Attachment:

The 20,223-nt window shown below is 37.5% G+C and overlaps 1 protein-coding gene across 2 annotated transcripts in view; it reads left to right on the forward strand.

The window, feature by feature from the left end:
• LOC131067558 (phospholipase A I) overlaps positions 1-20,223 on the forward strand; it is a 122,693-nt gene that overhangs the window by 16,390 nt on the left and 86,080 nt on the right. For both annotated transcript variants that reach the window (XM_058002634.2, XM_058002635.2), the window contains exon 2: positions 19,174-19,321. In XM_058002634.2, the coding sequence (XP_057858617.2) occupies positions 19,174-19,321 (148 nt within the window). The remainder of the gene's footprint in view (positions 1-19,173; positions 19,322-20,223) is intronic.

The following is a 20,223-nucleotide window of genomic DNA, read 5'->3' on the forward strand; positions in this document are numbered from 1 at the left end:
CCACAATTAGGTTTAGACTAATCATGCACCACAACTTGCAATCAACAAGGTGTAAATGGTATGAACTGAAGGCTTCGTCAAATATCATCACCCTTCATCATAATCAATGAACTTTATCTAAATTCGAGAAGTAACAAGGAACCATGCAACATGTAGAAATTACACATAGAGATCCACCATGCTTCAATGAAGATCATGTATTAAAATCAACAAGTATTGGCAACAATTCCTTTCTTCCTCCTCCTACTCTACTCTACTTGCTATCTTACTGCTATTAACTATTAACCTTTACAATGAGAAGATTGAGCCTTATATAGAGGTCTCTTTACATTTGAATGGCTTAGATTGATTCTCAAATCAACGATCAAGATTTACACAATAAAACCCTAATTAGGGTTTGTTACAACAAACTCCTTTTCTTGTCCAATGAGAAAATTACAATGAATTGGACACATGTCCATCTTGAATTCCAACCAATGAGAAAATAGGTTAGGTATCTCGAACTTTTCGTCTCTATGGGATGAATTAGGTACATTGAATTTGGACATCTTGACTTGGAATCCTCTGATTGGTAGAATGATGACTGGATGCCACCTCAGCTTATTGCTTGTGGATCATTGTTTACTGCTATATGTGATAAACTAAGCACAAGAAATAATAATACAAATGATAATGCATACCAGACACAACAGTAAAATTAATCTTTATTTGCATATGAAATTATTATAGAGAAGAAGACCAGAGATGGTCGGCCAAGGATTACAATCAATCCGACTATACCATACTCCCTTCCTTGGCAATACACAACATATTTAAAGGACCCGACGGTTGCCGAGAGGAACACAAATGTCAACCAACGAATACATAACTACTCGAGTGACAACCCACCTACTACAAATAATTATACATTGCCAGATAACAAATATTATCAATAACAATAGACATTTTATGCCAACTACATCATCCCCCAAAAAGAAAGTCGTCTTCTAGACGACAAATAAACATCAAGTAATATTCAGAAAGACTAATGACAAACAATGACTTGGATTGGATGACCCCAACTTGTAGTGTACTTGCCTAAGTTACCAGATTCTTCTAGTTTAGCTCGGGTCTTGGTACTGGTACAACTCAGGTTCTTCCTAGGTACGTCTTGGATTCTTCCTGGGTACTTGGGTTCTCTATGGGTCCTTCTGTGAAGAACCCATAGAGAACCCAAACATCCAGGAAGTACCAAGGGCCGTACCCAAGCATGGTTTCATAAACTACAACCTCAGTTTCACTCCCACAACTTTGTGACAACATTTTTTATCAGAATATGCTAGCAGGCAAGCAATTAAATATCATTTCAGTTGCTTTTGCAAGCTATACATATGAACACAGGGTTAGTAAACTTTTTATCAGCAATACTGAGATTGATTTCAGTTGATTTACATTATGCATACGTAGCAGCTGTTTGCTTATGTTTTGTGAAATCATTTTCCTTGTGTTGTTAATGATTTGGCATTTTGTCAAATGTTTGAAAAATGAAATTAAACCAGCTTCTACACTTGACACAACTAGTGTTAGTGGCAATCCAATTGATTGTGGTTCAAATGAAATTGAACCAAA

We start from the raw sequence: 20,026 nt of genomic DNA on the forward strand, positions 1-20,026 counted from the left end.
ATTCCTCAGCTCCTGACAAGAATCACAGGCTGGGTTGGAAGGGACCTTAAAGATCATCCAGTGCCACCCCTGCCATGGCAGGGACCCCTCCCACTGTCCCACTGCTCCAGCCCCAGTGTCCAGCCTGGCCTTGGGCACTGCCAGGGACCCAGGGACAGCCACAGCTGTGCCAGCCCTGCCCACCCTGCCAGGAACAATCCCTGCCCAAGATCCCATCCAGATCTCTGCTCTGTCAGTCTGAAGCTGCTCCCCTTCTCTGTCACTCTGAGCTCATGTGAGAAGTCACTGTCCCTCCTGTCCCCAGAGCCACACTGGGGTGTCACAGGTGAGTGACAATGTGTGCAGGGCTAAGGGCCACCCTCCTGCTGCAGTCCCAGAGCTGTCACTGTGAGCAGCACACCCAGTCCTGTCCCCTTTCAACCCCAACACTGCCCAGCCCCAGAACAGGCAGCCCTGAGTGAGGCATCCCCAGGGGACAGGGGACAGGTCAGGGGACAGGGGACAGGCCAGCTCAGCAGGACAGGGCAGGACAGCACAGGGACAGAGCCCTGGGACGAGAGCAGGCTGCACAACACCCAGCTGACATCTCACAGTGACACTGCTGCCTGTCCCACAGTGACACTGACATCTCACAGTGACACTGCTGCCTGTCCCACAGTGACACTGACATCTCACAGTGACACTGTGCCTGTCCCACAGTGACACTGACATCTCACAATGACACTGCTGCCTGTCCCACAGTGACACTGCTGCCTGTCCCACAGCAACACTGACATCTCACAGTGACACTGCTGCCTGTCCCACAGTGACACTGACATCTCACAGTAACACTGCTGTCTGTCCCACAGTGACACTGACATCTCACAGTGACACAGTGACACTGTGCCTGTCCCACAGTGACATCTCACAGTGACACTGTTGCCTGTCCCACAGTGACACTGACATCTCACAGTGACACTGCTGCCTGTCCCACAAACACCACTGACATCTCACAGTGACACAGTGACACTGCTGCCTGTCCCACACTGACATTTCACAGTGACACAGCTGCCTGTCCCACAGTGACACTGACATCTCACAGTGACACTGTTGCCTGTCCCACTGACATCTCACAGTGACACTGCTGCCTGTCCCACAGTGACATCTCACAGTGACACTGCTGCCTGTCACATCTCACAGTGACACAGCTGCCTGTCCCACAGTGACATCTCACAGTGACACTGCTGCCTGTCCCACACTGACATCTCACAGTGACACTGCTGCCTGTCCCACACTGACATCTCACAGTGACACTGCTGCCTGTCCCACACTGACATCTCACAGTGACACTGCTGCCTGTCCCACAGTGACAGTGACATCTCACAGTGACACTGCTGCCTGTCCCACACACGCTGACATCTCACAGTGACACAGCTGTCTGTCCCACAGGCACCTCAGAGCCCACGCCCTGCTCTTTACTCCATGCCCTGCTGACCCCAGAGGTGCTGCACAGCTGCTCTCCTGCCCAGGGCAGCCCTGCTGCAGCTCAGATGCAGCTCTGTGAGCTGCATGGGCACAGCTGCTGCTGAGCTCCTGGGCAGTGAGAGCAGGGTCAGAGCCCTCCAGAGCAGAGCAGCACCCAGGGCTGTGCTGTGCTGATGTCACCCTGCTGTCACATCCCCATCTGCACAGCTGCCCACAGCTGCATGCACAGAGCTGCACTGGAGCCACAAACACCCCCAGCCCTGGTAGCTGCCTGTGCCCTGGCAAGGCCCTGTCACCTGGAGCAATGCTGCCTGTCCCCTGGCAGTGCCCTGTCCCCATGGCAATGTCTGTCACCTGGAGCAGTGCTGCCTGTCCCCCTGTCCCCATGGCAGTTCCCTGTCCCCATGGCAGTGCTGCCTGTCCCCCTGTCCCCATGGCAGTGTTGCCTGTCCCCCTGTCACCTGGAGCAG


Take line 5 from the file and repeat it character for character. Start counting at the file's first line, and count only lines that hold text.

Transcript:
CCACAATTAGGTTTAGACTAATCATGCACCACAACTTGCAATCAACAAGGTGTAAATGGTATGAACTGAAGGCTTCGTCAAATATCATCACCCTTCATCATAATCAATGAACTTTATCTAAATTCGAGAAGTAACAAGGAACCATGCAACATGTAGAAATTACACATAGAGATCCACCATGCTTCAATGAAGATCATGTATTAAAATCAACAAGTATTGGCAACAATTCCTTTCTTCCTCCTCCTACTCTACTCTACTTGCTATCTTACTGCTATTAACTATTAACCTTTACAATGAGAAGATTGAGCCTTATATAGAGGTCTCTTTACATTTGAATGGCTTAGATTGATTCTCAAATCAACGATCAAGATTTACACAATAAAACCCTAATTAGGGTTTGTTACAACAAACTCCTTTTCTTGTCCAATGAGAAAATTACAATGAATTGGACACATGTCCATCTTGAATTCCAACCAATGAGAAAATAGGTTAGGTATCTCGAACTTTTCGTCTCTATGGGATGAATTAGGTACATTGAATTTGGACATCTTGACTTGGAATCCTCTGATTGGTAGAATGATGACTGGATGCCACCTCAGCTTATTGCTTGTGGATCATTGTTTACTGCTATATGTGATAAACTAAGCACAAGAAATAATAATACAAATGATAATGCATACCAGACACAACAGTAAAATTAATCTTTATTTGCATATGAAATTATTATAGAGAAGAAGACCAGAGATGGTCGGCCAAGGATTACAATCAATCCGACTATACCATACTCCCTTCCTTGGCAATACACAACATATTTAAAGGACCCGACGGTTGCCGAGAGGAACACAAATGTCAACCAACGAATACATAACTACTCGAGTGACAACCCACCTACTACAAATAATTATACATTGCCAGATAACAAATATTATCAATAACAATAGACATTTTATGCCAACTACATCATCCCCCAAAAAGAAAGTCGTCTTCTAGACGACAAATAAACATCAAGTAATATTCAGAAAGACTAATGACAAACAATGACTTGGATTGGATGACCCCAACTTGTAGTGTACTTGCCTAAGTTACCAGATTCTTCTAGTTTAGCTCGGGTCTTGGTACTGGTACAACTCAGGTTCTTCCTAGGTACGTCTTGGATTCTTCCTGGGTACTTGGGTTCTCTATGGGTCCTTCTGTGAAGAACCCATAGAGAACCCAAACATCCAGGAAGTACCAAGGGCCGTACCCAAGCATGGTTTCATAAACTACAACCTCAGTTTCACTCCCACAACTTTGTGACAACATTTTTTATCAGAATATGCTAGCAGGCAAGCAATTAAATATCATTTCAGTTGCTTTTGCAAGCTATACATATGAACACAGGGTTAGTAAACTTTTTATCAGCAATACTGAGATTGATTTCAGTTGATTTACATTATGCATACGTAGCAGCTGTTTGCTTATGTTTTGTGAAATCATTTTCCTTGTGTTGTTAATGATTTGGCATTTTGTCAAATGTTTGAAAAATGAAATTAAACCAGCTTCTACACTTGACACAACTAGTGTTAGTGGCAATCCAATTGATTGTGGTTCAAATGAAATTGAACCAAA